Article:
Plagiarism is not only a growing problem in schools and universities, but also in the business world.
This is especially true if the business carries out an active publishing program–such as blogs, white papers, special reports and the like.
A few months ago, I spent the afternoon researching plagiarism software for one of my clients, who publishes a lot of documents that are authored by subject matter experts around the world.
Plagiarism software: Comparing apples with apples
In order to compare “apples with apples,” I used two documents: a white paper that I wrote from scratch for my client plus a simple little article I wrote for a writing class that I took several years ago. The article is about a dog show I attended; it did not involve any research, and it has never been published anywhere. This means I know that every word in it is mine and that it has not appeared in any published format.
My first step was to conduct a Google search on plagiarism software. After a couple of hours, I came up with a list of frequently mentioned and reviewed companies. To begin with, I ran tests on my two documents using only free software. However, the results were confusing and inconclusive. I then started signing up for paid sites in order to evaluate whether or not the results would be more effective and standardized. They weren’t.
Some of the free software that I tried included:
This simple tool goes line-by-line through each phrase and highlights in red the areas of concern, making the results easy to read and understand. The red areas are also links, so you can check immediately where the system thinks the phrases came from. If you click on a link, however, you will see that the system is simply picking up random keywords from another text, not whole phrases/paragraphs/ideas that might actually be plagiarized.
White paper: 97% unique
Clarice’s story: 95% unique
After I uploaded the document, a tool came up that provided a final score—but it didn’t provide any explanations.
White paper: 93% non-unique content (content appears in 125 sources)
Clarice’s story: 16% non-unique content (content appears in 35 sources)
I also downloaded a software onto my computer called “Viper.” Unfortunately, when I tried to upload a document for testing, the software completely locked up, and the only way I could get rid of it was by shutting down my computer and starting over. After 3 attempts with similar results, I deleted the software.
Then I decided to try software that requires payment. This included:
This site provided no explanation of the results, only ratings.
White paper: 2.09
Clarice’s story: 2.50
The plagiarism ratings on this site are:
0-1% = good
1-5% = warning
5-100% = plagiarism
This software found that my client’s document had 115 matches from 47 sources! Since I only used six sources to write the document, there’s no way I plagiarized material from that many places. The report takes you to sources on the Web that it believes you have plagiarized from, but it doesn’t show where in the actual document those passages occur—making the results just about useless as far as the ability to find the passages it believes have been plagiarized.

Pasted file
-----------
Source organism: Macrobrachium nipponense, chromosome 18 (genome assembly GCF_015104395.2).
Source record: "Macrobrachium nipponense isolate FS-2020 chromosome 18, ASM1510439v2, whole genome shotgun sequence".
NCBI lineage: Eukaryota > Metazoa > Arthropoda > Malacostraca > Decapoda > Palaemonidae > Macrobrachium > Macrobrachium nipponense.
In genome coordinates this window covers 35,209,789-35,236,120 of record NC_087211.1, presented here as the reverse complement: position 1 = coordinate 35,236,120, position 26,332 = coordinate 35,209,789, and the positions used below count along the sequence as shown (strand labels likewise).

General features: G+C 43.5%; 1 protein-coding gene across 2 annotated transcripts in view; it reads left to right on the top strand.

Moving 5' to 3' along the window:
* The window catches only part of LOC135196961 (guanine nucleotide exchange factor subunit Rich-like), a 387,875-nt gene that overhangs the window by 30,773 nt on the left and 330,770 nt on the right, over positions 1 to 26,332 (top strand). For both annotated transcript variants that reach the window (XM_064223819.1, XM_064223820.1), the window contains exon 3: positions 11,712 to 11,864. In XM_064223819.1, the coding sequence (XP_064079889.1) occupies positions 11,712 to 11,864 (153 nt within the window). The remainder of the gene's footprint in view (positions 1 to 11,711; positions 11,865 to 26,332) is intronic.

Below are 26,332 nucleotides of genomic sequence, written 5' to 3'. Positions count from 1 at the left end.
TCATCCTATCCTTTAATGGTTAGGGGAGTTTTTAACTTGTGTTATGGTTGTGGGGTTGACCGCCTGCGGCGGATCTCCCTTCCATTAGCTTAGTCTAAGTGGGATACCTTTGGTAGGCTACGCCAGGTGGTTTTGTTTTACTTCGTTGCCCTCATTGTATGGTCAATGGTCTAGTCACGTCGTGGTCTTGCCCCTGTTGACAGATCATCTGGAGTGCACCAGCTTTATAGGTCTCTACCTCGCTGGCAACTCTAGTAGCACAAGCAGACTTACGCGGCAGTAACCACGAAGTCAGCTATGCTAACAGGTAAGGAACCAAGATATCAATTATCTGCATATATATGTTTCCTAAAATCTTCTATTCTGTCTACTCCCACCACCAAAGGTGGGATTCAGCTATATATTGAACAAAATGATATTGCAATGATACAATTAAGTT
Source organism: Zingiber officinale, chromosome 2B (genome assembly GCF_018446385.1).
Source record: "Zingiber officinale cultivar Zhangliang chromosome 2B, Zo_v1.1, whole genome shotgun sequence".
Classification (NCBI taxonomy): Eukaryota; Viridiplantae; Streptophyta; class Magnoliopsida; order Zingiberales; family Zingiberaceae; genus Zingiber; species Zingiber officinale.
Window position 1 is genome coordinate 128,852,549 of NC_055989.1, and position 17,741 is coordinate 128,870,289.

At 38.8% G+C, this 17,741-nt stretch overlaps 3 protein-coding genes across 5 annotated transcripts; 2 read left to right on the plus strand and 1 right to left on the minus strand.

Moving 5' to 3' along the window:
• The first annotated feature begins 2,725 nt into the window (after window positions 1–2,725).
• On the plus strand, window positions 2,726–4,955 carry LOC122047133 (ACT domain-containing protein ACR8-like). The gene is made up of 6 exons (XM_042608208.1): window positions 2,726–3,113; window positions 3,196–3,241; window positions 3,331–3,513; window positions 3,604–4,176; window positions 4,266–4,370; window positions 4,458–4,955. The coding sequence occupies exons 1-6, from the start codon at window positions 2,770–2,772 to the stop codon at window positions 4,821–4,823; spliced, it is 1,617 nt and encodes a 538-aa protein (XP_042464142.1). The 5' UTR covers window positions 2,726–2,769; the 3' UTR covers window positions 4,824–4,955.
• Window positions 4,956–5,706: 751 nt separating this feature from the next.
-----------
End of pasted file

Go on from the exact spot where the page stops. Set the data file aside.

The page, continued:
Furthermore, the system is simply picking up random keywords and phrases. Because my client belongs to a particular field (like almost all businesses), certain standard phrases are common; this software highlights those words again and again, which completely skews the results.
White paper: 7.3%
Clarice’s story: 1.9%
3. www.plagtracker.com (premium account)
The graphic above represents the results from this software. Instead of picking up ideas/paragraphs/chunks of plagiarized information, it simply highlights random fragments, including such phrases as:
- My client’s name
- financial and human resources
- the development and implementation of
- what is required of
- Appendices A and B provide
Clearly, these words have no relationship to actual plagiarized passages.
Client’s white paper: 16% plagiarized
Clarice’s story: 0% plagiarized
Every system produces different results that differ widely from each other. Most–if not all–pick up individual words and phrases, not whole passages that might actually be plagiarized.
Another issue is that most of these companies are also trying to sell editing and plagiarism correction services, which makes me even more uncomfortable about the results of their detection systems.
When I was teaching undergraduate writing composition courses a few years ago, I received a paper from a student that was clearly much more sophisticated than anything the student had produced before. I simply typed in some of the major keywords in Google and found the entire document online within seconds.
For all of these reasons, I think that human beings are still the best detectors of plagiarism.
Clarice Dankers is a freelance writer and copy editor in Portland, Oregon, who creates B2B content that helps businesses grow. You can contact Clarice here.